Every evening, a freight train would stop at a bridge near where I was staying. My colleagues knew when the train would stop, and they looked forward to its arrival.
“Let’s meet the train this evening,” someone would say.
“Yes, it comes after dinner,” someone else would say.
There wasn’t much to do for entertainment where we were staying. We could walk one way on a back road between farm fields, or we could walk the other way on the same road.
Usually, only women would go to the bridge. I didn’t mind not going. I didn’t know most of my companions, anyway. We were doing our work together only for a short time.
I knew one woman, however, from years before, when we’d been at school together. I hadn’t seen her since, and I was eager to talk to her.
“Why don’t we take a walk after dinner,” I asked her, “just you and me, so we can catch up?”
“We can do that,” she said, “but not now. Sometime before you leave.”
It seemed she didn’t trust me enough to go for a walk with me. Maybe she thought I would do something crazy. I might get too excited, say or do something I shouldn’t.
One afternoon, I walked by myself to the bridge. I looked at the rails—laid straight and firm on a gravel lane. On either side of the track, trees formed a tunnel. Kudzu vines smothered their trunks and branches. Around me, cicadas whined like invaders from space. But no train came.
Again at dinner, my new friends wanted to meet the train. “We went yesterday,” one woman said.
“It was fun,” said another.
“You should go,” they said to me.
But I didn’t go. Instead, I slept on the cot in my studio that night. I wanted to be away from the shared dormitory.
As I lay there, I began to sense the train’s presence. I heard a long, low note that could have been an ambulance arriving to cart someone away, or a helicopter hovering to save a life. Then I realized it was the train’s horn blowing. The freight carrier was rolling close to my studio—as it did every night; I just hadn’t been there to hear it.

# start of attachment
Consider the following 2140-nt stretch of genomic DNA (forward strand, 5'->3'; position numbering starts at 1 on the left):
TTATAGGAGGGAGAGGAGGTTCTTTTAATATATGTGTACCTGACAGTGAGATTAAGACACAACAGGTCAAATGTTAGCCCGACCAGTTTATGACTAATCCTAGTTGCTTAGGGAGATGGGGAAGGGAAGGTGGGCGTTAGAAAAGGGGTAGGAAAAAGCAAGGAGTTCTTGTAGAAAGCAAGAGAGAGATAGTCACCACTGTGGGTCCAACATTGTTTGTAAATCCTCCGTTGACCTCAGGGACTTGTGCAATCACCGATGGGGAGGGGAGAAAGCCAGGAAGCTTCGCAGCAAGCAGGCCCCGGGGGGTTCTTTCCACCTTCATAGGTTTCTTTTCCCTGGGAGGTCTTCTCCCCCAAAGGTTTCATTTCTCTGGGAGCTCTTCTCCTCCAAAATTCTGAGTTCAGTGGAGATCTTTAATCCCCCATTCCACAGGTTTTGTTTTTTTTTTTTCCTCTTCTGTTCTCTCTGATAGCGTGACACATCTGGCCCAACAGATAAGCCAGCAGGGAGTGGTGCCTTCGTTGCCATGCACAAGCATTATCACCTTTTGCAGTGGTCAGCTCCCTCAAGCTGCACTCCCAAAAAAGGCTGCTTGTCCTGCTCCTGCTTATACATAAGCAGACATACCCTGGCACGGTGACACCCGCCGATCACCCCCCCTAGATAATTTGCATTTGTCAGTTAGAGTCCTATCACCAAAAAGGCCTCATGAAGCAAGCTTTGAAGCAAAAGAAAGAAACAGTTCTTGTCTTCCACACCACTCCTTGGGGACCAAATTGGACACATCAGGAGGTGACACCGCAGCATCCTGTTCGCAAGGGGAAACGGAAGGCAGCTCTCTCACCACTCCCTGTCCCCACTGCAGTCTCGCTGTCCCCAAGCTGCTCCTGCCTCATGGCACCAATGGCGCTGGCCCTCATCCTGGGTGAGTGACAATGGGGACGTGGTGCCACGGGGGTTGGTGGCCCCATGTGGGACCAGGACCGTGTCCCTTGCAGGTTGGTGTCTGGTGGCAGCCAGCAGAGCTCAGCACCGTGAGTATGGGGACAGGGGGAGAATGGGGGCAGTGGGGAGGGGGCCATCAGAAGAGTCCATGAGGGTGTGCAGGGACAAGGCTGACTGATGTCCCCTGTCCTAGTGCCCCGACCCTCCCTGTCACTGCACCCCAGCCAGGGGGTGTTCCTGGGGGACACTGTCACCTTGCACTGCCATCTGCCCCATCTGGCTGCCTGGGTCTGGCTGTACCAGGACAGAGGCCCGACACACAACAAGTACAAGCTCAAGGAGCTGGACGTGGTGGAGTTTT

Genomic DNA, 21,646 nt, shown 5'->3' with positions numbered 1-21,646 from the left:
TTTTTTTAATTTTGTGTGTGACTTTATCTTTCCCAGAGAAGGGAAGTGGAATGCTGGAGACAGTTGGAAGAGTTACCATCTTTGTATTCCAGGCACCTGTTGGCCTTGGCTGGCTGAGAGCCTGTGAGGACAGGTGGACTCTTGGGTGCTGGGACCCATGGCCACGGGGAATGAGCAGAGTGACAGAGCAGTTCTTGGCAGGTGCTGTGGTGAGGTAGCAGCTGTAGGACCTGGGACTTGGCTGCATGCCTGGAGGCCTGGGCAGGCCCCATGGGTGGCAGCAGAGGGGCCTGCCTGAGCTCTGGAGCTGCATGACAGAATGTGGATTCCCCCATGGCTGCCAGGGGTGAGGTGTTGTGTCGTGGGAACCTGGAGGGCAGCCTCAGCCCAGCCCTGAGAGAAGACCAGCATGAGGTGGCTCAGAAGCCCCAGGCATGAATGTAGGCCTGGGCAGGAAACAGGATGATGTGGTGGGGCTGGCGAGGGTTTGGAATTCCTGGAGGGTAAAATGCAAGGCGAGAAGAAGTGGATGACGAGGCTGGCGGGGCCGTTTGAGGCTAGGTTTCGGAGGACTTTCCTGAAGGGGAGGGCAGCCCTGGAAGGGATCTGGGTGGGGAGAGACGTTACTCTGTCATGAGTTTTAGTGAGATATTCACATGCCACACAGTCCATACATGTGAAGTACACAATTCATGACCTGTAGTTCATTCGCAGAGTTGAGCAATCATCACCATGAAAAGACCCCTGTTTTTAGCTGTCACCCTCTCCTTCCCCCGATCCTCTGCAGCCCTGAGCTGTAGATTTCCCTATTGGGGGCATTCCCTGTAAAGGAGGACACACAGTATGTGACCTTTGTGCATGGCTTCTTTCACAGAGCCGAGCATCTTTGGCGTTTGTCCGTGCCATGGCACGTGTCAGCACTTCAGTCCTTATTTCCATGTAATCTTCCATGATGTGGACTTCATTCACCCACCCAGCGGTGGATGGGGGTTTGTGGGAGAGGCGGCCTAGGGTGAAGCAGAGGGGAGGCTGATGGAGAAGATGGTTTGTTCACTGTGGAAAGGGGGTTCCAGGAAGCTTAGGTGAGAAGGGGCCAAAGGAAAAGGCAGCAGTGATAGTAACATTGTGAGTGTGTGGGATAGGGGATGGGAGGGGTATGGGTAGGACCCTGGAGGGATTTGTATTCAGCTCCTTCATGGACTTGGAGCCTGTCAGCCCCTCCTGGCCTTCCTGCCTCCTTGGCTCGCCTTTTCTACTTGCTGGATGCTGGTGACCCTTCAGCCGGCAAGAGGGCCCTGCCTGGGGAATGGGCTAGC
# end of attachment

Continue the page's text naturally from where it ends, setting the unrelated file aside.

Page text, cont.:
Shortly before I left the colony, I joined my colleagues on a train run. The woman I’d known at school also came along. Apparently, having other people around made her feel comfortable with me. As we walked, I asked about her life.
She said that after she’d received her graduate degree, she’d been offered three teaching jobs. She chose the one farthest from where she lived. Eventually, she received tenure there.
“You had good luck with your applications,” I said.
“You can’t apply for a teaching job,” she said. “You have to be asked. If you’re not asked, don’t bother to apply.”
As we approached the bridge, I didn’t believe the train would actually stop, but it was waiting when we arrived. The locomotive was parked below the cement railing.
The women waved to the men in the lead car. The engineers leaned out of their windows and waved back. Then the drivers got out and stood on a metal step. They were wearing the gray uniform of the railroad company.
“Hello!” they called.
“Hello!” the people with me called back.
After a short while, the trainmen got back into their cabin. The whistle blew, and the line of freight cars moved under us.
After the spotting, my former schoolmate gave an art demonstration for the residents. She stood in a corner, facing outward, and held a black marker behind her head. She moved the marker back and forth, drawing a zigzag line on the walls. As she drew, she slowly slid toward the floor. Her reach became shorter as she sank lower. Her finished drawing looked like a small tornado cloud.
That night, I slept in my studio again, thinking I might hear the train. At 2 or 3 in the morning, it came. I heard a long note from the horn, then the noise of wheels on rails. I thought it would be exciting to hop a ride. I didn’t know where we would go, but we could go anywhere the tracks led.
The sound of metal on metal lasted a long time.
Thaddeus Rutkowski is the author of the five books of prose, most recently Guess and Check. His novel Haywire won the Members’ Choice Award, given by the Asian American Writers Workshop. He teaches at Sarah Lawrence College, Medgar Evers College and the Writer’s Voice of the West Side YMCA in New York. He received a fiction writing fellowship from the New York Foundation for the Arts.